[Milton-L] Abdiel (thought-sins)

Kim Maxwell kmaxwell at stanford.edu
Tue Jul 1 18:07:44 EDT 2008


Some more thoughts on this very long thread.

1.  The point is not that Milton attempted to duplicate unfallen language, but that he could use fallen language to represent a state of innocence.  Whether he succeeds or not may be questioned, but that he attempts seems to me to be indisputable.  This is another point M. Bell got wrong.

2. Given this intention, I think we must be careful about how much we impose postlapsarian psychology and religion upon the prelapsarian state.  One of the beauties of the prelapsarian state is the clarity and meaninglessness of the sole command.  The poem asks us to understand (a) how this man, with  all the advantages and none of the corruptions could still choose Eve over God, and (b) how his decision and conditions connect to our own (from the poem's first few lines).  When we charge Adam and Eve with concupiscence before the fall, or deeds we consider sinful but God did not, we deny much of the poem's representation of innocence (such as innocent sex, innocent politics, innocent territoriality, innocent fanstasies).   The answer to the poem's basic question should not be easy.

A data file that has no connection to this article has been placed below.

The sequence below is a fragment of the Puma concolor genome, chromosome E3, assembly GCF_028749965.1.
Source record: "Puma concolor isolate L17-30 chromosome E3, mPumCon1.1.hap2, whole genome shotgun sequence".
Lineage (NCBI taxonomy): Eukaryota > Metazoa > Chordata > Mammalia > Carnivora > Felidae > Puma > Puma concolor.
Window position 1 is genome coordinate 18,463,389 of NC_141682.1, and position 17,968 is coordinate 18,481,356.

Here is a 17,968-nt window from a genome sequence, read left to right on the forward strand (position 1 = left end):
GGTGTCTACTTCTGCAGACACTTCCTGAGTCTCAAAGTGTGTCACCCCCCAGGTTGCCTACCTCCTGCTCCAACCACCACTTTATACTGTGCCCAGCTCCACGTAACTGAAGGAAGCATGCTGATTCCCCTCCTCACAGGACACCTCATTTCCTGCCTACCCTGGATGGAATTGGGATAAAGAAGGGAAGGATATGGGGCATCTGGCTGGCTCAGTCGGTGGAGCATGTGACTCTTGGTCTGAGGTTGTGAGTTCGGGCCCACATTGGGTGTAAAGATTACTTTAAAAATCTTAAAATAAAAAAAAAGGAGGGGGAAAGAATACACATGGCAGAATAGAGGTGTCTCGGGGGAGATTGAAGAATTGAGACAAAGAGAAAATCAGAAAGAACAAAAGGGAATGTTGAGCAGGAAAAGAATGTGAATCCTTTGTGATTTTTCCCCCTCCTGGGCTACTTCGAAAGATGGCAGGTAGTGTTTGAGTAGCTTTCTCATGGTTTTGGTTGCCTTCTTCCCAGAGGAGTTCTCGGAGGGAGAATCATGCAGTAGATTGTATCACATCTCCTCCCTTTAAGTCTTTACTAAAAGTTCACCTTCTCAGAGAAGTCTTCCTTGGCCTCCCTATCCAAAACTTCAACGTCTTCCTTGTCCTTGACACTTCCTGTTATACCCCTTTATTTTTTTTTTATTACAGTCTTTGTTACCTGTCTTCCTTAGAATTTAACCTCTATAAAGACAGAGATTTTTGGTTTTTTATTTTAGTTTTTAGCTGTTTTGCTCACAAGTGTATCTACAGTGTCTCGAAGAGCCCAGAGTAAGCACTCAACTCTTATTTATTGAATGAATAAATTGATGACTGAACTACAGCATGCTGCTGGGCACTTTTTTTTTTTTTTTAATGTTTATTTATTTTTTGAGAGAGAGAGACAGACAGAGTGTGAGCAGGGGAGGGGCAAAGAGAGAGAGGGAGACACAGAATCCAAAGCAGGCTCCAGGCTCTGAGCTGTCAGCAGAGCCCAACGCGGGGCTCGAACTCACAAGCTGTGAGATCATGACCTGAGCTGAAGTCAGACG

3.  Is there any evidence that Adam and Eve actually practiced right reason before the fall?  Is there any evidence in the poem that, after Micheal's claim of its loss in Book XII, that it was restored, or could be restored?  I mean by right reason here the Christian rather than the Greek sense.

Kim Maxwell
 

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